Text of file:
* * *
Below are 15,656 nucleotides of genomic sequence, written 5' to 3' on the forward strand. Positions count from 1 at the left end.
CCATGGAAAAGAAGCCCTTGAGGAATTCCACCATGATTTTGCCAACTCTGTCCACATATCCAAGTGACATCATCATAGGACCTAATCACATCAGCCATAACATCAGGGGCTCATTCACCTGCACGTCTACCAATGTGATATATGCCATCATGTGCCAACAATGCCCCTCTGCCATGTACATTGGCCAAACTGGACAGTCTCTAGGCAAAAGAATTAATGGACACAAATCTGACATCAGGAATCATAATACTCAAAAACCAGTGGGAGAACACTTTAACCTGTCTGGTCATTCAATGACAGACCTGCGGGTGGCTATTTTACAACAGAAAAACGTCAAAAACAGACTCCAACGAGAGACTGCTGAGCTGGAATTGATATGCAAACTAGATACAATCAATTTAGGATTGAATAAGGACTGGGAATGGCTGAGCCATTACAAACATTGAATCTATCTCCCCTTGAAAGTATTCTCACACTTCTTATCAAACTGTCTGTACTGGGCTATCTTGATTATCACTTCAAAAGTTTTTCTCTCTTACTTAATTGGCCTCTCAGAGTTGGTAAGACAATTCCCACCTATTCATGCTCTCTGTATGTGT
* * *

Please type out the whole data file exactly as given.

Below are 15,656 nucleotides of genomic sequence, written 5' to 3' on the forward strand. Positions count from 1 at the left end.
CCATGGAAAAGAAGCCCTTGAGGAATTCCACCATGATTTTGCCAACTCTGTCCACATATCCAAGTGACATCATCATAGGACCTAATCACATCAGCCATAACATCAGGGGCTCATTCACCTGCACGTCTACCAATGTGATATATGCCATCATGTGCCAACAATGCCCCTCTGCCATGTACATTGGCCAAACTGGACAGTCTCTAGGCAAAAGAATTAATGGACACAAATCTGACATCAGGAATCATAATACTCAAAAACCAGTGGGAGAACACTTTAACCTGTCTGGTCATTCAATGACAGACCTGCGGGTGGCTATTTTACAACAGAAAAACGTCAAAAACAGACTCCAACGAGAGACTGCTGAGCTGGAATTGATATGCAAACTAGATACAATCAATTTAGGATTGAATAAGGACTGGGAATGGCTGAGCCATTACAAACATTGAATCTATCTCCCCTTGAAAGTATTCTCACACTTCTTATCAAACTGTCTGTACTGGGCTATCTTGATTATCACTTCAAAAGTTTTTCTCTCTTACTTAATTGGCCTCTCAGAGTTGGTAAGACAATTCCCACCTATTCATGCTCTCTGTATGTGT